Samuel, whose 12 total touchdowns as a receiver and runner this season ranked ninth among non-quarterbacks, is considered “50-50” to play in Sunday’s NFC Championship Game against Detroit after hurting his left shoulder in Saturday’s narrow victory over the Packers, according to ESPN’s Adam Schefter.
Samuel’s status is worth watching, considering the 49ers’ high-powered offense is far less effective when the All-Pro wide receiver misses games.
Saturday marked Samuel’s second left shoulder injury this season. The first, a hairline fracture he suffered against the Browns in Week 6, cost him all but nine snaps in that loss, as well as the subsequent two games.
The Niners went 0-3 in those games, scoring exactly 17 points – their season-low – in each. Quarterback Brock Purdy threw five of his 11 interceptions this season in those three games. Christian McCaffrey, who led the NFL with 1,459 rushing yards, failed to eclipse 54 in any of those losses, though he, too, missed much of the second half against Cleveland with an oblique issue.
In their other 14 regular-season games, the 49ers averaged 31.4 points, which would have led the NFL by 1.5 points.
Even Saturday’s 24-20 win at home over the seventh-seeded Packers proved to be a slog for the top-seeded 49ers. Samuel got hurt with 5:35 remaining in the first quarter and, after multiple trips to the locker room, joined the sideline in street clothes after halftime.
The Niners managed only seven first-half points and trailed for much of the fourth quarter, until McCaffrey’s second touchdown of the game with 1:07 remaining put them up for good. The 24 points marked the fewest the Niners scored in a win all season.
Imaging on Samuel’s shoulder showed he didn’t suffer another fracture, coach Kyle Shanahan said Monday, but the receiver’s availability remains uncertain.
“It’s always a huge challenge when you lose one of your best players, but Deebo’s a little bit more unique, just because the way that we do use him, there’s not many more people who can do that stuff,” Shanahan told NBC Sports Bay Area on Saturday. “When he is a big part of the game plan, which he always is, and he goes out that early, you’ve got to move a lot of people around.”
So what makes Samuel such a difference-maker?
For starters, he’s a physical tone-setter who is among the NFL’s hardest players to tackle. Samuel’s 12 broken tackles in 2023 ranked second among qualifying wide receivers, as did his 2.9 yards after contact per reception. He averaged 8.8 yards after the catch, which led all wide receivers.
Samuel’s rare combination of size – he’s 6-foot, 216 pounds – and breakaway speed was especially evident during a Week 13 touchdown in which he caught a short pass over the middle, bounced off of a tackle attempt by Eagles linebacker Nicholas Marrow and raced past multiple Philadelphia defenders en route to a 48-yard touchdown. NFL Next Gen Stats gave Samuel a 0.1% of scoring.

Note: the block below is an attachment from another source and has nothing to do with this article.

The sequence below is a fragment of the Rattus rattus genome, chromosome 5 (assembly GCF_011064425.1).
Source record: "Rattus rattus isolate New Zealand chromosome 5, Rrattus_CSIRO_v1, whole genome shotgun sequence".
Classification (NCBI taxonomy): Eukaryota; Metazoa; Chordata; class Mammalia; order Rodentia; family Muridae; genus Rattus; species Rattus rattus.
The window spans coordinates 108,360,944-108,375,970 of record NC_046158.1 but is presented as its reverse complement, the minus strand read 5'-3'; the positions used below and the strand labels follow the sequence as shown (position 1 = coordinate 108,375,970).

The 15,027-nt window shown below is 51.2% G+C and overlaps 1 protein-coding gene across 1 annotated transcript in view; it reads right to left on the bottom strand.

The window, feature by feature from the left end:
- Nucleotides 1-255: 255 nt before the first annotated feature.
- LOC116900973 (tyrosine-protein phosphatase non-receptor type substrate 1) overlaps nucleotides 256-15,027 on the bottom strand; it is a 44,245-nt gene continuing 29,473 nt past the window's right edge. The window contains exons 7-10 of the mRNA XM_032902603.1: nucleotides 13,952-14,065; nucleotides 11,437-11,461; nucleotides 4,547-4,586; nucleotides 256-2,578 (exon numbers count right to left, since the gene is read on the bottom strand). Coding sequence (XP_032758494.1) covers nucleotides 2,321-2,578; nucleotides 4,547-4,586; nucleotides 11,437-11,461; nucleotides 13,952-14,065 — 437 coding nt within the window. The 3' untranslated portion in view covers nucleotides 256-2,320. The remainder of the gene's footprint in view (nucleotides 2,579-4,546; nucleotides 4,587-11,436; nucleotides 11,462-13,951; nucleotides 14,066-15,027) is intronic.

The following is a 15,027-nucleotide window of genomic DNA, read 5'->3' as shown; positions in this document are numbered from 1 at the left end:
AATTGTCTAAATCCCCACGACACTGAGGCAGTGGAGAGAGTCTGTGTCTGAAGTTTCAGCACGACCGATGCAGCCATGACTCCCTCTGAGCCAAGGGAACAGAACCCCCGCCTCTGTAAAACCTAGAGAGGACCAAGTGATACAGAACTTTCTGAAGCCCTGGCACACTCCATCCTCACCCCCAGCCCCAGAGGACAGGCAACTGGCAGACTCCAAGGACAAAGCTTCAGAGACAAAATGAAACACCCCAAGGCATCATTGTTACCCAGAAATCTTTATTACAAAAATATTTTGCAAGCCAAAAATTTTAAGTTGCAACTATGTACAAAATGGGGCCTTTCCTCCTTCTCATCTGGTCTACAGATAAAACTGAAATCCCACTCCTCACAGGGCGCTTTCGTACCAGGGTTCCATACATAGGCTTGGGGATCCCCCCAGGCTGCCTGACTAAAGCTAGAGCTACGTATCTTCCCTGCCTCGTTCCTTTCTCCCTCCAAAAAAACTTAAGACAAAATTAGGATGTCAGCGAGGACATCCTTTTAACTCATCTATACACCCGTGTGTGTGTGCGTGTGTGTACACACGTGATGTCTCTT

“It’s just different to have the base that Deebo has, the hips, the width of his body, it’s not built like a normal receiver,” Shanahan told radio voice Greg Papa on “49ers Game Plan” at the time.
“And that’s what his advantage is in situations like that, but people like that can’t go zero to 100 as fast as he does. The way Deebo does it, when he gets that and has a direct line where he can go across the court, as we’ll say, it’s rarely not to the house.”
Samuel’s presence also opens opportunities for teammates. As someone who frequently lines up in the backfield – where he averaged 6.1 yards and scored five touchdowns on 37 carries – and out wide, Samuel commands constant attention from opposing defenses as he moves around the field.
“People are concerned with Deebo all the time,” Shanahan said last month. “That’s why we’re constantly stressing to him the importance of doing stuff on the backside, because people will watch him hard.”
Samuel earned first-team All Pro honors in 2021 after posting 1,405 receiving yards, 365 rushing yards and 14 total touchdowns. His numbers haven’t been as gaudy since the 49ers’ 2022 acquisition of the similarly versatile McCaffrey, though Samuel offered a reminder of how dynamic he can be during a torrid four-game stretch between Nov. 23 and Dec. 17 in which he totaled 441 yards and eight touchdowns.
Even in an offense featuring McCaffrey and fellow playmakers George Kittle and Brandon Aiyuk, the 28-year-old Samuel stands out as a matchup nightmare who would be badly missed if he can’t play Sunday with a trip to the Super Bowl on the line.
Scoring 24 points like the 49ers did in the divisional round probably wouldn’t be enough against a surging Lions offense that averaged 27.1 points per game in the regular season and 27.5 through two playoff wins.
Scoring 17 points like they did without Samuel in the regular season almost certainly wouldn’t cut it.